Recently my husband and I took part in a little friendly competition with a few other couples for a mutual friend’s birthday, which involved her naming an ingredient and the rest of us coming up with dishes incorporating the ingredient, to bring to her birthday dinner. She selected miso, which was a brilliant idea, as miso can be used in so many applications, sweet and savory. Some of the contributions that evening included miso-marinated steak, miso-caramel ice cream, and miso-pork stuffed steamed buns. Delicious!
But how does this relate to poutine, you ask? Well, for reasons left unexplained, bonus points were awarded for Canadian-themed dishes, and what’s more stereotypically Canadian than poutine?
Of course, I’m a dessert chef, not a savory chef, and since the dishes needed to be mostly assembled ahead of time I didn’t want to actually try making fresh french fries. Instead, adapting my original concept of a miso panna cotta, I decided to make it richer and a little stiffer, and let it stand in for cheese curds over some faux “fries” made of shoestring-sliced miso blondies. Top it all off with a miso-pear-ginger “gravy” and a sprinkling of sesame crunch for texture, and it made for a really fun dessert. The caramel notes of the red miso really shone in each of its applications, and the interplay of textures was fantastic.
Rich Miso Pana Cotta
Note: this is sweeter and richer than a standard panna cotta– almost cheesecake-ish in flavor.
1 1/2 cups heavy cream
1 1/2 cups half and half
8 oz cream cheese, room temperature (or heated in the microwave for about 45 seconds)
1 cup sugar
1 package Knox gelatin
3 tbs. red miso paste
(I will note that I took practically no pictures of this process, since it was basically all mixing cream colored liquids together in various amounts… boring!)
1. Pour 1/4 cup of the half and half into a small bowl and sprinkle the gelatin over the surface. Set aside for 5 minutes.
2. Combine the sugar, miso, and 1 cup of the cream in a medium saucepan and bring to a simmer, stirring to break up the miso. You just want the sugar to dissolve, then remove from heat.
3. In a separate bowl, combine the cream cheese and another 1/4 cup of the half and half to form a smooth mixture. This will help avoid lumps in the next few steps.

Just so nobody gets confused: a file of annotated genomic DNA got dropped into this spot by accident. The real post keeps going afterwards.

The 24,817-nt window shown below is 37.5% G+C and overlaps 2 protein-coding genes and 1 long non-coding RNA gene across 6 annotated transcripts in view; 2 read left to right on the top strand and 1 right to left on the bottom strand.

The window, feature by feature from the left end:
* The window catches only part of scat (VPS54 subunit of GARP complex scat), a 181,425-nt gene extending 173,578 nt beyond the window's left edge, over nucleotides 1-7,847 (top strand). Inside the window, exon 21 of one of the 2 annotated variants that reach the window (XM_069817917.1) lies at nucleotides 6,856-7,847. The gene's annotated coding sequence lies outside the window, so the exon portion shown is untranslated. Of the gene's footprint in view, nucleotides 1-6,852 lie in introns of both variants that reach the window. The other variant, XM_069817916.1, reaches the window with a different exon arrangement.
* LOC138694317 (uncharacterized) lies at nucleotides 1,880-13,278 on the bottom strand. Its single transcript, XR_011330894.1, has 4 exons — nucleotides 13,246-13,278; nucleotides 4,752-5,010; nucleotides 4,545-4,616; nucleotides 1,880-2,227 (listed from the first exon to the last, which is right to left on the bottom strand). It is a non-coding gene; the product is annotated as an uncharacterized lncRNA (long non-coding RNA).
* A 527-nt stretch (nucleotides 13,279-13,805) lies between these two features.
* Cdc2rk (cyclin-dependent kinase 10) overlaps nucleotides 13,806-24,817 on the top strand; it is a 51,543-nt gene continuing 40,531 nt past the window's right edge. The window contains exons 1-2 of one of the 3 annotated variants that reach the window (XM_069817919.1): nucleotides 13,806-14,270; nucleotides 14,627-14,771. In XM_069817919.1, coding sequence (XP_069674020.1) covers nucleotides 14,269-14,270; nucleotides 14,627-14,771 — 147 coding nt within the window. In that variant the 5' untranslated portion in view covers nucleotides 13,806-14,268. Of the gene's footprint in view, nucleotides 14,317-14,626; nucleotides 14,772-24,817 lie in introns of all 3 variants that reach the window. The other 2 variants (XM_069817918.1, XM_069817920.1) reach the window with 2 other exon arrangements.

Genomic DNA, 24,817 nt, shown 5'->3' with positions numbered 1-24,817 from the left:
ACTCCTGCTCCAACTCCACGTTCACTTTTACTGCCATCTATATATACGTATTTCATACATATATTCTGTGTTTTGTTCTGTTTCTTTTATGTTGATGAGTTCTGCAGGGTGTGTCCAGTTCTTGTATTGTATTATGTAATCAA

4. Add a few dollops of the cream cheese mixture into the sugar/miso/cream mixture, stirring to combine. Check the temperature– you want it to be right around 130 degrees F. Once it hits that point, stop adding cream cheese.
5. Add the gelatin mixture to the hot sugar/miso/cream and stir until the gelatin is completely dissolved.
6. A spoonful at a time, add in the rest of the cream cheese mixture and stir until reasonably smooth. A few lumps here won’t be a problem– you’ll be straining it later.
7. Slowly add in the remaining 1 cup of half and half, and 1/2 cup of cream.
8. Pour mixture through a mesh strainer, using a spatula to press out any lumps of miso or cream cheese that remain.
9. Pour into an oiled (I used sesame oil) 9×13″ pan, cover with plastic wrap (over the top, not pressed into the surface), and chill at least 4 hours until firm.
1 cup sugar
1/4 cup water
1 1/2 tsp. red miso paste
1 1/2 tsp. baking soda
1/2 cup sesame seeds
1. Line a sheet pan with a silicone mat, or parchment paper.
2. Combine sugar and water in a medium-large saucepan, stirring just until sugar is moistened. Bring to a boil over high heat, covered.
3. Cook sugar, covered with a lid (check every few minutes on its progress), until the mixture thickens and starts to bubble slowly. Then you can remove the lid.
4. Continue to cook sugar until it turns a light amber. Remove from heat and stir in the red miso paste. It will bubble up a lot, but keep stirring.
5. Stir in the baking soda. It will bubble up even more. Keep stirring for about 20 seconds.
6. Stir in the sesame seeds. The mixture will immediately thicken and start to clump, but keep stirring until it’s reasonably workable.
7. Immediately pour out onto the silicone-lined sheet pan. Using a spoon or spatula, spread out thinly over the pan.
8. Let cool for about an hour, until firm, then break into shards.
Miso Blondie “Fries”
1/2 cup butter
1 1/2 cups brown sugar
2 tbs. red miso paste
1 tsp. vanilla extract
1 3/4 cups flour
2 tsp. baking powder